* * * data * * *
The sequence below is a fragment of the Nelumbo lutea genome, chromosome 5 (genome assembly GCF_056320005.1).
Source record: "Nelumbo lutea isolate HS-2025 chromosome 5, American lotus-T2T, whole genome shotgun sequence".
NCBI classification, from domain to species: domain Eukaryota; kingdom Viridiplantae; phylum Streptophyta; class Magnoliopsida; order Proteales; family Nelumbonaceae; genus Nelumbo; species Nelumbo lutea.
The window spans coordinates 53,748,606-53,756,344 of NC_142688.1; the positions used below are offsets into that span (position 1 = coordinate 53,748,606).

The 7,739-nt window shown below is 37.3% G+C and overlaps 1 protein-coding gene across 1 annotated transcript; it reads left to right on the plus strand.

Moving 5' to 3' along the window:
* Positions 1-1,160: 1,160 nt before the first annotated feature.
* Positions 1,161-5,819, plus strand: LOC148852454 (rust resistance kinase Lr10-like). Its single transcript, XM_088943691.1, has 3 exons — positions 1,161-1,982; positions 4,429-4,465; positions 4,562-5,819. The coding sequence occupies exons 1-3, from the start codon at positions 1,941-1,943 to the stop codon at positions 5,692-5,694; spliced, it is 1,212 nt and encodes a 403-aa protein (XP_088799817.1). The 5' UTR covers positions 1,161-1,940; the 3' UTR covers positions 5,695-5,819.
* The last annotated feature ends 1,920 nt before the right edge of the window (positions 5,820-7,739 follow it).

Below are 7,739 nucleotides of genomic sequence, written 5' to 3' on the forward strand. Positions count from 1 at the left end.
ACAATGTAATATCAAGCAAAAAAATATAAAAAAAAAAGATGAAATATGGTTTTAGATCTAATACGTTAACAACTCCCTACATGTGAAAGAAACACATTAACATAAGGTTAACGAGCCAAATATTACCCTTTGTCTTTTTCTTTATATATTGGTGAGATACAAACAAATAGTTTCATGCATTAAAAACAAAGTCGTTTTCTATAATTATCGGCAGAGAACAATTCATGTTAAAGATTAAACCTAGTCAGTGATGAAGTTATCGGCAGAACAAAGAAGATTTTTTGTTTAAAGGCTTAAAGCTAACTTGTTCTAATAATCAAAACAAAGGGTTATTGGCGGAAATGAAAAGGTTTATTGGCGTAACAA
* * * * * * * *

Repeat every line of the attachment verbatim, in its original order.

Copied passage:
The sequence below is a fragment of the Nelumbo lutea genome, chromosome 5 (genome assembly GCF_056320005.1).
Source record: "Nelumbo lutea isolate HS-2025 chromosome 5, American lotus-T2T, whole genome shotgun sequence".
NCBI classification, from domain to species: domain Eukaryota; kingdom Viridiplantae; phylum Streptophyta; class Magnoliopsida; order Proteales; family Nelumbonaceae; genus Nelumbo; species Nelumbo lutea.
The window spans coordinates 53,748,606-53,756,344 of NC_142688.1; the positions used below are offsets into that span (position 1 = coordinate 53,748,606).

The 7,739-nt window shown below is 37.3% G+C and overlaps 1 protein-coding gene across 1 annotated transcript; it reads left to right on the plus strand.

Moving 5' to 3' along the window:
* Positions 1-1,160: 1,160 nt before the first annotated feature.
* Positions 1,161-5,819, plus strand: LOC148852454 (rust resistance kinase Lr10-like). Its single transcript, XM_088943691.1, has 3 exons — positions 1,161-1,982; positions 4,429-4,465; positions 4,562-5,819. The coding sequence occupies exons 1-3, from the start codon at positions 1,941-1,943 to the stop codon at positions 5,692-5,694; spliced, it is 1,212 nt and encodes a 403-aa protein (XP_088799817.1). The 5' UTR covers positions 1,161-1,940; the 3' UTR covers positions 5,695-5,819.
* The last annotated feature ends 1,920 nt before the right edge of the window (positions 5,820-7,739 follow it).

Below are 7,739 nucleotides of genomic sequence, written 5' to 3' on the forward strand. Positions count from 1 at the left end.
ACAATGTAATATCAAGCAAAAAAATATAAAAAAAAAAGATGAAATATGGTTTTAGATCTAATACGTTAACAACTCCCTACATGTGAAAGAAACACATTAACATAAGGTTAACGAGCCAAATATTACCCTTTGTCTTTTTCTTTATATATTGGTGAGATACAAACAAATAGTTTCATGCATTAAAAACAAAGTCGTTTTCTATAATTATCGGCAGAGAACAATTCATGTTAAAGATTAAACCTAGTCAGTGATGAAGTTATCGGCAGAACAAAGAAGATTTTTTGTTTAAAGGCTTAAAGCTAACTTGTTCTAATAATCAAAACAAAGGGTTATTGGCGGAAATGAAAAGGTTTATTGGCGTAACAA